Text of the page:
A marketing authorisation is not always needed in order to bring veterinary medicines to market.
Exemption for specific pets
Exemptions to the requirement for a marketing authorisation can be granted for veterinary medicinal products that are exclusively intended for aquarium or pond animals, ornamental fish, ornamental birds, homing pigeons, terrarium animals, small rodents, and ferrets and rabbits kept exclusively as pets. These exemptions can be granted provided that the products do not contain substances that are available on prescription only.
Please note: these veterinary medicinal products must comply with Article 2, paragraph 4 of the Veterinary Medicinal Products Regulation. This means that:
- They must be registered in the UPD;
- They must comply with the rules governing the manufacturing of veterinary medicinal products (in compliance with the GMP);
- They must comply with the rules governing the collection and disposal of waste stemming from veterinary medicinal products;
- They must comply with the rules governing the advertising of veterinary medicinal products;
- Inspections and monitoring must be possible;
- It is prohibited to supply a veterinary medicinal product if Article 134 applies;
- They must comply with the rules and legislation governing monitoring of veterinary medicinal products.
Transitional provision for over-the-counter veterinary medicines for particular animal species that were exempted from requiring a marketing authorisation before 28 January 2022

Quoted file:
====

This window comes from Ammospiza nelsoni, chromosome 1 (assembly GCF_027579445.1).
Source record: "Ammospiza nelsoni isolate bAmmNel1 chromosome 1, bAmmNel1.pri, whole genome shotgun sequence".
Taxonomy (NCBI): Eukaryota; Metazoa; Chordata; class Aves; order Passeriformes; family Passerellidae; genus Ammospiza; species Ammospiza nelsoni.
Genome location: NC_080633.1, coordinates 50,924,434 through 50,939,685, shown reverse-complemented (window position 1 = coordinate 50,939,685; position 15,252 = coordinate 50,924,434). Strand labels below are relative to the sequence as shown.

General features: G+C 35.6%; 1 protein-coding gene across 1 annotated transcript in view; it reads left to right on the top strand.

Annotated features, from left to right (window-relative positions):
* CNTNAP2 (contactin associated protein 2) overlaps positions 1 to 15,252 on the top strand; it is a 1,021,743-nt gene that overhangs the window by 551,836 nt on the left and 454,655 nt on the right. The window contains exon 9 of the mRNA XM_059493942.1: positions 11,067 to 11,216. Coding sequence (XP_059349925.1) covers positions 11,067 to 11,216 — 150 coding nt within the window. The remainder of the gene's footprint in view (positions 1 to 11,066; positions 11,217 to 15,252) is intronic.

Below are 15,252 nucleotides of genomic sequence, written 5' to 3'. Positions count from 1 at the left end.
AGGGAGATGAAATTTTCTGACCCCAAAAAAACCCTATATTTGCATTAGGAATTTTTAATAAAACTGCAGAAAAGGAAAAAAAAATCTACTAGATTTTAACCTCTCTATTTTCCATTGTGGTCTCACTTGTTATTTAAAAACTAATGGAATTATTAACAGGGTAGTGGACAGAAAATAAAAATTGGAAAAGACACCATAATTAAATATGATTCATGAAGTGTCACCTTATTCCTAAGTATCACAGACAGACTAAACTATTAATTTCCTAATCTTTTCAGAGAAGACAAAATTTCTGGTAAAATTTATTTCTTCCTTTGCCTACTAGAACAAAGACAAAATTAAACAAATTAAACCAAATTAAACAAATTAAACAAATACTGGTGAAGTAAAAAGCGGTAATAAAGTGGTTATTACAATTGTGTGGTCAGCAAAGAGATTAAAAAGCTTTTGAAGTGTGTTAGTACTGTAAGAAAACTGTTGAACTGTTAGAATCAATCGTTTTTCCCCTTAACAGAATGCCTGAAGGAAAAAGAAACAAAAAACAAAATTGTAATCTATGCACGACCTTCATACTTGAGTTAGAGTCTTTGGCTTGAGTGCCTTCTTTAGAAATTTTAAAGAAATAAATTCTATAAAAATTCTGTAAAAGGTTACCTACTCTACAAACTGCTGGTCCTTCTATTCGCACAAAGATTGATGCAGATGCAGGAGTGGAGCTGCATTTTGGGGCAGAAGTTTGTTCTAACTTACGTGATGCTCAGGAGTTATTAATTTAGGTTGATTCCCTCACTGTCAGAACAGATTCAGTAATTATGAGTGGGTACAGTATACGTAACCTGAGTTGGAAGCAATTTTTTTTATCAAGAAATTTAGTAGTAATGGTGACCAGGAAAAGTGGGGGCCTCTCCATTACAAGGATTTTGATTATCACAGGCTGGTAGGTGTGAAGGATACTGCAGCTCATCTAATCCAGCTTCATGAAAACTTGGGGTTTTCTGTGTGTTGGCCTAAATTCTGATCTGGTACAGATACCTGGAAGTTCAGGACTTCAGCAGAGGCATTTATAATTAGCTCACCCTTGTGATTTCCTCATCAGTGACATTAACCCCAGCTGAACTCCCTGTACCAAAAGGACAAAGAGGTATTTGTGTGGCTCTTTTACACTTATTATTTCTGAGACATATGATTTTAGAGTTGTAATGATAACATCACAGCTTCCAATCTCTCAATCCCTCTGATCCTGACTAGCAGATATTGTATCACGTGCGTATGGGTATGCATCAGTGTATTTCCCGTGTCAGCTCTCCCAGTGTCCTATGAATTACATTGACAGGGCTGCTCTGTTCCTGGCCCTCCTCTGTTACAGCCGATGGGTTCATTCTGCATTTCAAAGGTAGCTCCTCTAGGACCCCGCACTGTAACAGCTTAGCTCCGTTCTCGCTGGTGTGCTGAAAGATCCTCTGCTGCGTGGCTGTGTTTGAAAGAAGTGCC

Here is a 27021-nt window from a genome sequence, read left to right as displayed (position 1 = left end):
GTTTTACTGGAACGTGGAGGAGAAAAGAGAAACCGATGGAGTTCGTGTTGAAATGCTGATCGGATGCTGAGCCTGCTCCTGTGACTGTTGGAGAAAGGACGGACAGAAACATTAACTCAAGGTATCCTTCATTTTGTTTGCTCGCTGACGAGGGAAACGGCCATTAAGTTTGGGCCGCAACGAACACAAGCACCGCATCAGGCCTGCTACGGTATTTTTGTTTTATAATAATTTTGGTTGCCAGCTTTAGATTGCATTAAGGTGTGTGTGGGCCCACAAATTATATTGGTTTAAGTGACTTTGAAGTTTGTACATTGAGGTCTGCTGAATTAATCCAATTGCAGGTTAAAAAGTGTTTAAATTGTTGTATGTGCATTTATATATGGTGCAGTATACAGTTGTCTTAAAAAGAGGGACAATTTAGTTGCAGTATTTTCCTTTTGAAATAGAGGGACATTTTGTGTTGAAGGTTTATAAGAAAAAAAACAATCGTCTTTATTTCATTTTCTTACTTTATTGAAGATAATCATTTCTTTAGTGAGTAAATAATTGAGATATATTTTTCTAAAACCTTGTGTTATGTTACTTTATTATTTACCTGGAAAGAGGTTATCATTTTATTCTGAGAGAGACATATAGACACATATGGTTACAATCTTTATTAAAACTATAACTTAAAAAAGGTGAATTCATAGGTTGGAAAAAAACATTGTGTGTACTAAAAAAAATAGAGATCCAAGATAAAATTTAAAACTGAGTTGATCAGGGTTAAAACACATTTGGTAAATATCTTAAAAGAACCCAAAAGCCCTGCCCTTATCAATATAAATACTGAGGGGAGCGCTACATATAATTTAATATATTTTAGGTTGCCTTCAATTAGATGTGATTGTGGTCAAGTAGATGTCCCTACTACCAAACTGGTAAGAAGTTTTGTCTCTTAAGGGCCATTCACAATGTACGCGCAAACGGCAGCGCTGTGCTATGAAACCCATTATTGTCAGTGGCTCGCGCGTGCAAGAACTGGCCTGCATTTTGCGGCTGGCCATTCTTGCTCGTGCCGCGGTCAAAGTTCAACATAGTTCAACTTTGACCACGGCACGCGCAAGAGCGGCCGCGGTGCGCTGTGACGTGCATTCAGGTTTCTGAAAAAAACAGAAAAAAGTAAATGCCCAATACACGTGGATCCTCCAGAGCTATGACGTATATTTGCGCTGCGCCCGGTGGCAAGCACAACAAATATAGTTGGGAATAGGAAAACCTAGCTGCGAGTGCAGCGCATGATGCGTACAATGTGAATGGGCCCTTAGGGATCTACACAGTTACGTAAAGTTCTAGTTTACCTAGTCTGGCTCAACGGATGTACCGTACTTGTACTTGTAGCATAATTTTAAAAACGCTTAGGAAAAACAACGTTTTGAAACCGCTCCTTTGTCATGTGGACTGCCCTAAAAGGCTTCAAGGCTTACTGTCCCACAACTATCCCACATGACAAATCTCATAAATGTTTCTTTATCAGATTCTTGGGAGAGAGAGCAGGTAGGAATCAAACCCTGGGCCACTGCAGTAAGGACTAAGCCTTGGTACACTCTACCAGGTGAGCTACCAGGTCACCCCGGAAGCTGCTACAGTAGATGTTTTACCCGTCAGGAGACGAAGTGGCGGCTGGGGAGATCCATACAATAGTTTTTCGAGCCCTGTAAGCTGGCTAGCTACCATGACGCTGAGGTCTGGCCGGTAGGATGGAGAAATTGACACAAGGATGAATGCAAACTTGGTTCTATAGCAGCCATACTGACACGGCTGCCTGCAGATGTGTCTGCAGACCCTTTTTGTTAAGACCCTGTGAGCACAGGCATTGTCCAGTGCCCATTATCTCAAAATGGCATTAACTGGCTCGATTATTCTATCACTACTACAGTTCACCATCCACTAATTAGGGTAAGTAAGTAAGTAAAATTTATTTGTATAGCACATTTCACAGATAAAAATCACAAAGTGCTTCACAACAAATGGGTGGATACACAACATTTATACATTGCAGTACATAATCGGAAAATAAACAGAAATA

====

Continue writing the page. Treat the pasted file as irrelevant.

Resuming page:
These veterinary medicinal can provisionally remain on the market until there is more clarity regarding the categories of veterinary products that do not require prescription by a veterinarian under Article 34 of Regulation (EU) No. 2019/6. Antimicrobial products are an exception to this, details of which are given below.
From the start of 2023 onwards, wholesale traders in veterinary medicinal products with an exemption for specific pets will be required to notify the authorities and assessments of relevant veterinary medicinal products will take place.
If you are a wholesaler who brings a veterinary medicine to the Dutch market that is intended for specific pets, you have received news items in May and December 2022 containing further information. If you have not received these news items, these can be found here (in Dutch).
Antimicrobials are prescription-only and are not covered by this exemption. Antimycotics (antifungal agents) and antiprotozoal agents have also been classified under antimicrobial agents since the entry into force of the Veterinary Medicinal Products Regulation. This means that they will also be subject to prescription.
Transitional period antimycotics and antiprotozoal agents
A transitional period has been set for antifungals and antiprotozoal agents intended exclusively for specific companion animals due to a possible lack of availability. You can read more about this in this news item.